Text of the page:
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CityLocal Travel Guide

This travel guide is for people making a big trip within the US. Read on below for tips and suggestions for making your trip less problematic so that you can get the most out of your vacation while keeping yourself and your loved ones safe. If you have additional content ideas to include in this travel guide, please don't hesitate to reach out as we continue to strive to make this travel guide as comprehensive as possible.

What to Pack

  • Sun protection - Your sunscreen should be at least SPF 15. Make sure it's broad spectrum which means it protects against UVB and UVA rays. A water resistance of at least 30 minutes is also recommended.
  • Toiletries - toothbrush, toothpaste, razor, floss, shampoo, deodorant, hair gel, comb/brush
  • Keep in mind that you are only allowed to bring one quart-sized bag of liquids, aerosols, gels, creams and pastes through the airport checkpoint. These items are limited to 3.4 ounces (100 milliliters) or less per item. So if you don't plan on checking your bag, only bring miniature sizes for your toothpaste, shaving cream, lotions, etc. or else you might find yourself having to throw these items away at the airport.
  • Clothing - bring layers of clothes that can be worn together in order to maximize your options for different weather temperatures and conditions that you might experience on your trip. Bring a long sleeve shirt that can be worn by itself or over your t-shirt. Bring a light jacket that can protect against rain and wind if needed but also can be taken off and easily stored into a bag or backpack, or worn around your waist.
  • Umbrella and rain gear
  • Sunglasses with sun protection from UV and HEV rays


  • For longer trips, consider larger pet carriers/kennels for your pet's comfort and safety.
  • Make sure to keep your pet cool and well hydrated throughout the trip. Tragically, thousands of animals die in hot cars every year. According to PETA, animals can sustain brain damage or even die from heatstroke in just 15 minutes. At 70 degrees on a sunny day, after a half hour, the temperature inside a car is 104 degrees.
  • Stop to give your pet a bathroom break every 2-4 hours. Bathroom breaks are also good opportunities to offer your pet some food and water. Don't forget to bring a bowl for your pet to drink out of.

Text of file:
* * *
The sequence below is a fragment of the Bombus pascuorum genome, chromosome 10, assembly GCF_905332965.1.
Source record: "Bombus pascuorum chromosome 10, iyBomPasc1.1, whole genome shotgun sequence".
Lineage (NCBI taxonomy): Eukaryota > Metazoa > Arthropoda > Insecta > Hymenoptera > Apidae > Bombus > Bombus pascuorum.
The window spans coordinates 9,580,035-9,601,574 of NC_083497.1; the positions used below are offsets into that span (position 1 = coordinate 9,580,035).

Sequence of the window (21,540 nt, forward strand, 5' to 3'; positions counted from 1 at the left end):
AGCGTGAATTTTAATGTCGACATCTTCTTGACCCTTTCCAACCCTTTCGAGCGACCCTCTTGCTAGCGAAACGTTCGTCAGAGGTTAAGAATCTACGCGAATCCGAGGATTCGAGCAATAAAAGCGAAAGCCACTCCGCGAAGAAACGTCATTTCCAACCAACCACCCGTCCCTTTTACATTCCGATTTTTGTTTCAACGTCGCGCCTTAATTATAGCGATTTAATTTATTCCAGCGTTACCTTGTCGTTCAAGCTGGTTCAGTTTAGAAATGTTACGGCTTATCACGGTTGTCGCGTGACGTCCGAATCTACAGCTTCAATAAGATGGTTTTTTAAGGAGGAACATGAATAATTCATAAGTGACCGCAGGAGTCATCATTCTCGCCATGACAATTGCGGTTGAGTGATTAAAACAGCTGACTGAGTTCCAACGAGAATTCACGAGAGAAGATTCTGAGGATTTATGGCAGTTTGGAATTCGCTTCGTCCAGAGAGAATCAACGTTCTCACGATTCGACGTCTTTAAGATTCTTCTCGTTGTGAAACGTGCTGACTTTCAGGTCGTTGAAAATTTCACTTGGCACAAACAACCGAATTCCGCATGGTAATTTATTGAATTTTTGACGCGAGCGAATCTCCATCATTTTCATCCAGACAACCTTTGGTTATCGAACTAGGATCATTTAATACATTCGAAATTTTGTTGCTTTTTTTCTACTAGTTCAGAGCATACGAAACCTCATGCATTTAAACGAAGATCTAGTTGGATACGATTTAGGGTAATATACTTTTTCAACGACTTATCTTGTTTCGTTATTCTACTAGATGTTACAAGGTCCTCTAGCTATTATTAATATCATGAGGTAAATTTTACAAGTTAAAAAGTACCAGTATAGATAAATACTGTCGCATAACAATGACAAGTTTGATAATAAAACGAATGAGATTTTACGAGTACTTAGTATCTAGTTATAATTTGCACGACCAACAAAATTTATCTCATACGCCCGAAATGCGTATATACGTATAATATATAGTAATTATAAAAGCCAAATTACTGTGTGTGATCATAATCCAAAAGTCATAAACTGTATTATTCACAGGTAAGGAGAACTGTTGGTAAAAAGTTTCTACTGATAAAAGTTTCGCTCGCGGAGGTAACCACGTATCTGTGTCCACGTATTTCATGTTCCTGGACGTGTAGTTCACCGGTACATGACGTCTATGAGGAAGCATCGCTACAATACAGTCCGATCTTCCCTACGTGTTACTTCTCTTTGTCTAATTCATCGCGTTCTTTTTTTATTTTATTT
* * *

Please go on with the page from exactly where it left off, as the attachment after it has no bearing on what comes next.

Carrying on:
• Be sure to keep the vehicle cool when stopping for gas, food, or other breaks.
  • Consider bringing documentation of vaccinations.


  • Consider getting your car checked out before the trip if you plan on driving. Make sure your inspection includes checking for the most common problems such as the oil, tire pressure, brakes, fluid levels, battery, lights, windshield wipers, hoses, belts, and AC/heater. Consider a full tune-up before heading out on the road.
  • Tell some close family and friends about your travel plans and keep them updated on your progress throughout the trip. This way, if you run into any problems (vehicular, medical, etc) and don't have cell phone service, someone else who knows where you are can call local authorities to look for you if they dont hear from you before your next checkpoint.


  • Consider bringing medical records containing important information about your health in case of emergency.
  • Be sure to carry emergency aid kit with basic supplies.
  • Medication - Cold/allergy/pain

Safety & Security

  • Do your research before you travel.
  • Blend in with your surroundings. Don't stand out.
  • Have a plan for maintaining communication in case of lack of mobile phone service and/or internet.
  • Consider travel insurance.
  • Have emergency contact information on hand.
  • Manage your money.
  • Keep track of your health. Monitor how much sun you're getting, if you are getting sunburned, overheated, or dehydrated.
  • Keep your belongings hidden.
  • Don't flash your wealth.
  • Always know where to go and who to call in case of emergency.
  • Be aware of poisonous or otherwise dangerous animals, bugs, fish, and other critters in the vicinity.


  • Beware of severe seasonal conditions such as storms that carry strong wind/rain/lightning, heat waves, wind chills, or other dangerous weather.
  • Depending on where you travel, pay attention to areas concerning flash floods, tides, mudslides, avalanches, etc.
  • Monitor the radar and 5 day forecast.
  • Tune into local stations for real-time updates on hazardous road conditions.
  • Pack for anticipation of inclement weather so that you are prepared in case of emergency.



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